For the builders and associates at the National Association of Home Builders Show in Las Vegas, the impact was against a brick wall of bad news. "When David Crowe, chief economist for the NAHB delivered his outlook for 2008 at last year’s convention he missed the mark – he was not negative enough."
Economists from the NAHB, Freddie Mac, mortgage insurer PMI Group Inc. and the Portland Cement Association trade group all concurred on the prediction that this year would be worse than 2008 in terms of starts and overall housing activity.
The outlook reflects grim forecasts that call for home prices, new construction and home sales to decline this year, while mortgage defaults, foreclosures and unemployment continue to rise.
But there is always another side of the coin … "We expect '09 to be the down year, to be the bottom," Crowe said during a news conference at the International Builders' Show. "We are expecting that trough to occur sometime in the middle of this year, and for us to come out the other end of '09 on an upswing."
This is where the Show should have adjourned, agreeing to reconvene next year. After all, there is so little good news, and it is Vegas.
But apparently they toughed it out, as builders do, and the bad news kept coming. Let's apply a little perspective - widening the apurture so to speak - before I continue with the views from Las Vegas.
I would guess that over half of the attendees at the NAHB show are too young to have any real memory of the recession of the early 1980s. Time erases the pain, but it was really terrible, particularly compared to the relatively mild recessions of the early 1990s and 2001.
Home sales plummeted. At their worst, they were 30 percent lower than they are even now (again, adjusted for population size). The industrial Midwest was hardest hit, and the term “Rust Belt” became ubiquitous. Many families fled south and west, helping to create the modern Sun Belt.
As bad as the current unemployment number is (and still growing), it is still not that close to its 1982 peak of 16.32 percent (or anywhere near its Depression levels, which were probably above 30 percent). The early ’80s really were that bad.
Take these roadblocks and add soaring interest rates, the like of which most professionals today can't even imagine. This chart from Mortgage-X.com illustrates the prime rate/CMT from 1949 to today. Click graph for larger view at website.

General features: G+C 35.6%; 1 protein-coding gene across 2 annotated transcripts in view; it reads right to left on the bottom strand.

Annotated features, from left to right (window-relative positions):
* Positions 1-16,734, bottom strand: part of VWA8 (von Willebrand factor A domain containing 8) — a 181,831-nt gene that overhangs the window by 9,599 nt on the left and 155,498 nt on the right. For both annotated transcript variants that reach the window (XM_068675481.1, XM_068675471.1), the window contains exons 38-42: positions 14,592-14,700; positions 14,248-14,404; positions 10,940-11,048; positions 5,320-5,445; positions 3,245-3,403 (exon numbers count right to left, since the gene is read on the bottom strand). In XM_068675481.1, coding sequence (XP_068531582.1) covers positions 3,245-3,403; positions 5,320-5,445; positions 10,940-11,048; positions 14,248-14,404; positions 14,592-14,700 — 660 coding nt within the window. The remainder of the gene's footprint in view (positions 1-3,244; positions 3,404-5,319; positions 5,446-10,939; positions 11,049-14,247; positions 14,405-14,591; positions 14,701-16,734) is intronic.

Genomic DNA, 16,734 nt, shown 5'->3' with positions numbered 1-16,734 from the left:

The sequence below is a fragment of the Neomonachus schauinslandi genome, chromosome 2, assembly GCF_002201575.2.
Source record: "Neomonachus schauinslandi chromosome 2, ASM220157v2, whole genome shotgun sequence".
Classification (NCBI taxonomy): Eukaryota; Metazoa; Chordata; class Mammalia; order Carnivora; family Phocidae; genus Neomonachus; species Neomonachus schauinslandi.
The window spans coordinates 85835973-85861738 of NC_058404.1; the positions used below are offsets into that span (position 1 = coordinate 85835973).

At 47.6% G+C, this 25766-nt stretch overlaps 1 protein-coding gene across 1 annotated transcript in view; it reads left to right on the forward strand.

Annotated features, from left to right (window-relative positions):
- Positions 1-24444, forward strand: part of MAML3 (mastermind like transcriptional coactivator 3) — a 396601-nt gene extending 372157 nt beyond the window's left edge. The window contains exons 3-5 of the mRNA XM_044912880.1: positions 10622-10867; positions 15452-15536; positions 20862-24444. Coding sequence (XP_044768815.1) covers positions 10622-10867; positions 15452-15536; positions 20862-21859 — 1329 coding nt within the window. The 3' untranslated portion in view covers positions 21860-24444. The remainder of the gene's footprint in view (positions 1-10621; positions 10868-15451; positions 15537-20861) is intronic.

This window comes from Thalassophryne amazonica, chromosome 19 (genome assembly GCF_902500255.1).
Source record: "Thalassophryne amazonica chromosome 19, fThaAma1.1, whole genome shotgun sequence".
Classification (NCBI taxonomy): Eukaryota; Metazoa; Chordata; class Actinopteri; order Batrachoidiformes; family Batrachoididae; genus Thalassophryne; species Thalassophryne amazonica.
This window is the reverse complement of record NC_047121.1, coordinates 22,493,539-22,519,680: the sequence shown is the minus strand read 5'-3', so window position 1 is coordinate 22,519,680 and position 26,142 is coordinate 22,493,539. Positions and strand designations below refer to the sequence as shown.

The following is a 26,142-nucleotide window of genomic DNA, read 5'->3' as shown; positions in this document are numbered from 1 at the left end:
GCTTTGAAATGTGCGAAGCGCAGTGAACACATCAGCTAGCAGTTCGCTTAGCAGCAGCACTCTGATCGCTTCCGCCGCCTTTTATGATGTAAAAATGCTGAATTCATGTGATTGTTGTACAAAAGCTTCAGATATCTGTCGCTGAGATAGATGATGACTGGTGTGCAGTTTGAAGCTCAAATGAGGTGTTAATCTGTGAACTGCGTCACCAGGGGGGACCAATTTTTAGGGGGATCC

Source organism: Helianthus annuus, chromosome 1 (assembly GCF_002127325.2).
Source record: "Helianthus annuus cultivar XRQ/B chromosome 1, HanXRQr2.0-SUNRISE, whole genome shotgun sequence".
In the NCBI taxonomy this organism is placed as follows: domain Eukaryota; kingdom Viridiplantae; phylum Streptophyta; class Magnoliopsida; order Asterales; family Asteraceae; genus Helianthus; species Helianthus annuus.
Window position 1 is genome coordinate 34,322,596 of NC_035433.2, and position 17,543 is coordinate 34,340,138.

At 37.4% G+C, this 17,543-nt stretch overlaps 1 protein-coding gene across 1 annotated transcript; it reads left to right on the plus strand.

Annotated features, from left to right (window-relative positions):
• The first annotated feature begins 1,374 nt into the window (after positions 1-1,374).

I was selling high-end condos in Buckhead and downtown Atlanta at the time. With these interest rates the only chance we had was retired cash buyers. Market recovery from the early 1980s was much slower than the 1990s and 2001 recession, but it did come.
So here's the rest of the story from the NAHB show, but compared to the market conditions of 1980, I'll take 2009 any time.
- Crowe said he expects the number of new homes constructed to fall by 29 percent this year from last year, but then jump by 34 percent in 2010. He sees new home sales falling 14 percent this year.
- The upswing won't be as strong as in previous recoveries because there are too many unsold homes on the market. "We won't be able to get through those in one year, and we'll still probably have house price declines," Crowe said.
- 2008 saw a reduction in housing starts to 441,000 (the lowest since records have been kept) down from the highwater mark of 1.7 million single-family starts in 2005.
- Despite interest rates at a 40-year low and housing affordability at “its highest level since the 1970s”, people are still sitting out the dance, fearing for their jobs and overall malaise of the economy. Crowe warned that even though consumer confidence is at a near historic low, things would probably continue to deteriorate in 2009.
- The basic premise behind what's happening with housing is an imbalance between supply and demand, Crowe said. The nation has an excess "overhang" of 6.2 million homes for sale, about 1.5 million too many, he said.
- Continuing the “tell it like it is” address, Frank Nothaft, chief economist for Freddie Mac predicted that delinquency rates on home mortgages are expected to go higher in 2009. “Rising unemployment is the ‘trigger event’ for foreclosures,” he said.
- "The credit box for home mortgages and commercial mortgages has tightened over and over in the face of mounting defaults," Nothaft said.
- The benediction sounded something like this:
Longer term, industry economists said housing should rebound strongly, as it always has. Demand by the children of baby boomers is expected to fuel home sales over time, as is overall population growth.